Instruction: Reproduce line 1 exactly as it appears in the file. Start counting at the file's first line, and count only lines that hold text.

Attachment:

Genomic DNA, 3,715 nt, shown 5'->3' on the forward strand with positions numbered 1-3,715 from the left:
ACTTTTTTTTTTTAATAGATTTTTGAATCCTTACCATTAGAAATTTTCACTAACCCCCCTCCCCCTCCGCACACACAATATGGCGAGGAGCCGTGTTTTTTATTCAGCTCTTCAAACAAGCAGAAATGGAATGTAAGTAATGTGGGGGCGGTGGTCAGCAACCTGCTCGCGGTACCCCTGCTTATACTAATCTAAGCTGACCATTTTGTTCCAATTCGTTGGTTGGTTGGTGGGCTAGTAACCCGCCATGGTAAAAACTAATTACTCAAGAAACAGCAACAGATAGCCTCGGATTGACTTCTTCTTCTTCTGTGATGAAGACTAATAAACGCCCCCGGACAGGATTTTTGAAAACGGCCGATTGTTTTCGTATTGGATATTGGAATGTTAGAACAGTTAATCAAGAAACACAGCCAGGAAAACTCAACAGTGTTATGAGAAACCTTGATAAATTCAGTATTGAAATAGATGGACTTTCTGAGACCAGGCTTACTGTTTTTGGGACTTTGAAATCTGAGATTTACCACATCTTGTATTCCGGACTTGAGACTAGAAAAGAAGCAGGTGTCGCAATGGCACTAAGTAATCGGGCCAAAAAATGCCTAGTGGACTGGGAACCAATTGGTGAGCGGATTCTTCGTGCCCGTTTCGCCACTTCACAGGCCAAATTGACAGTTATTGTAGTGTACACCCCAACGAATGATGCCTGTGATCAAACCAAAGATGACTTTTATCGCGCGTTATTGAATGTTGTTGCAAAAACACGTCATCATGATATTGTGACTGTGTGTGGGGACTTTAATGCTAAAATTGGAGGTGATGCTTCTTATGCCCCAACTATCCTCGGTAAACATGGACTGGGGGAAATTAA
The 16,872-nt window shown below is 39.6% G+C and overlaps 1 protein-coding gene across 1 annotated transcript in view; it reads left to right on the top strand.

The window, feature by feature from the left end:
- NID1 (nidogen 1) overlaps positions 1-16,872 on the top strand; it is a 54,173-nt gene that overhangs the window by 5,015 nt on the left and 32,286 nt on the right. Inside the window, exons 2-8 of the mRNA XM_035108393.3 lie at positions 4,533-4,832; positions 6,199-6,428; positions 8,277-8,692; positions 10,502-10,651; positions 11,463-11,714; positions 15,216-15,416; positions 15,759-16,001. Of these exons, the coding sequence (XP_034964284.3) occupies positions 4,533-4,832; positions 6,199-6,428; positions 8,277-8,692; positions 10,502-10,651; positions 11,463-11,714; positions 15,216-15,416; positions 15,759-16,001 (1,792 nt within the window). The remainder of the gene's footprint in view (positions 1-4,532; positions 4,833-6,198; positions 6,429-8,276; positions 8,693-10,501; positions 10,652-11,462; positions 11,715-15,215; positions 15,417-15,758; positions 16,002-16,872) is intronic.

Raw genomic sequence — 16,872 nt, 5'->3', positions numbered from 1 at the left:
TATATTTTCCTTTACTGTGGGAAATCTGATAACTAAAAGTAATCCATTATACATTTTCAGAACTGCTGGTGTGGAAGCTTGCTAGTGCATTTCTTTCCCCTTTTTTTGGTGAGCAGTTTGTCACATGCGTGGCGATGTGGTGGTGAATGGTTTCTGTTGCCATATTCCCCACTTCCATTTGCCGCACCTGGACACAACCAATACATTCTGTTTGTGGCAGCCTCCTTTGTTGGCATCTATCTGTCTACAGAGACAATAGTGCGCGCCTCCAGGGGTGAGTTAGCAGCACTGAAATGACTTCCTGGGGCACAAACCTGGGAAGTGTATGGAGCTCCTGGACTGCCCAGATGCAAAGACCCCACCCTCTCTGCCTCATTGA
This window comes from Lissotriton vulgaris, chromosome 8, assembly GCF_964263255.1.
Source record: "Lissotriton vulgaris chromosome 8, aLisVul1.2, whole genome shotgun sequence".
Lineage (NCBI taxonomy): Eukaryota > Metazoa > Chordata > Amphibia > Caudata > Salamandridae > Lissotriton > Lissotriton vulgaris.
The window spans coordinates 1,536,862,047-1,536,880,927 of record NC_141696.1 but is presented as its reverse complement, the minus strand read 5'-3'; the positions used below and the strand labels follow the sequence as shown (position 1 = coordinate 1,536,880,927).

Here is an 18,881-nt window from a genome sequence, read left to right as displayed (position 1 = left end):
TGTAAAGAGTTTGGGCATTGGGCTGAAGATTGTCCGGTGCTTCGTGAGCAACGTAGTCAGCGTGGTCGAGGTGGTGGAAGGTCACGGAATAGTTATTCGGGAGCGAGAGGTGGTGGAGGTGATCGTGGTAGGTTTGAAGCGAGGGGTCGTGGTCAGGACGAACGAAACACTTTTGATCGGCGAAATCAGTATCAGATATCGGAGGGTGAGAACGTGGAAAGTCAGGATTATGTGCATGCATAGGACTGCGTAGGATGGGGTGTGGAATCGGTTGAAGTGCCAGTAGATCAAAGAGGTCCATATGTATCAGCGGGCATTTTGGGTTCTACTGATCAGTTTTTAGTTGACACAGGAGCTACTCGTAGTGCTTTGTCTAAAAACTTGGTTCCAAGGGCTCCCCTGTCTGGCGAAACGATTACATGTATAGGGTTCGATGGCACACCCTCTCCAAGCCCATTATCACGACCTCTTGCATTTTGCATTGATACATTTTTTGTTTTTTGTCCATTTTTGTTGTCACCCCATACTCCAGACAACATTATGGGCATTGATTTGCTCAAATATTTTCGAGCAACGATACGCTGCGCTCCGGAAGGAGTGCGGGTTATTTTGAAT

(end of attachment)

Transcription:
Genomic DNA, 3,715 nt, shown 5'->3' on the forward strand with positions numbered 1-3,715 from the left: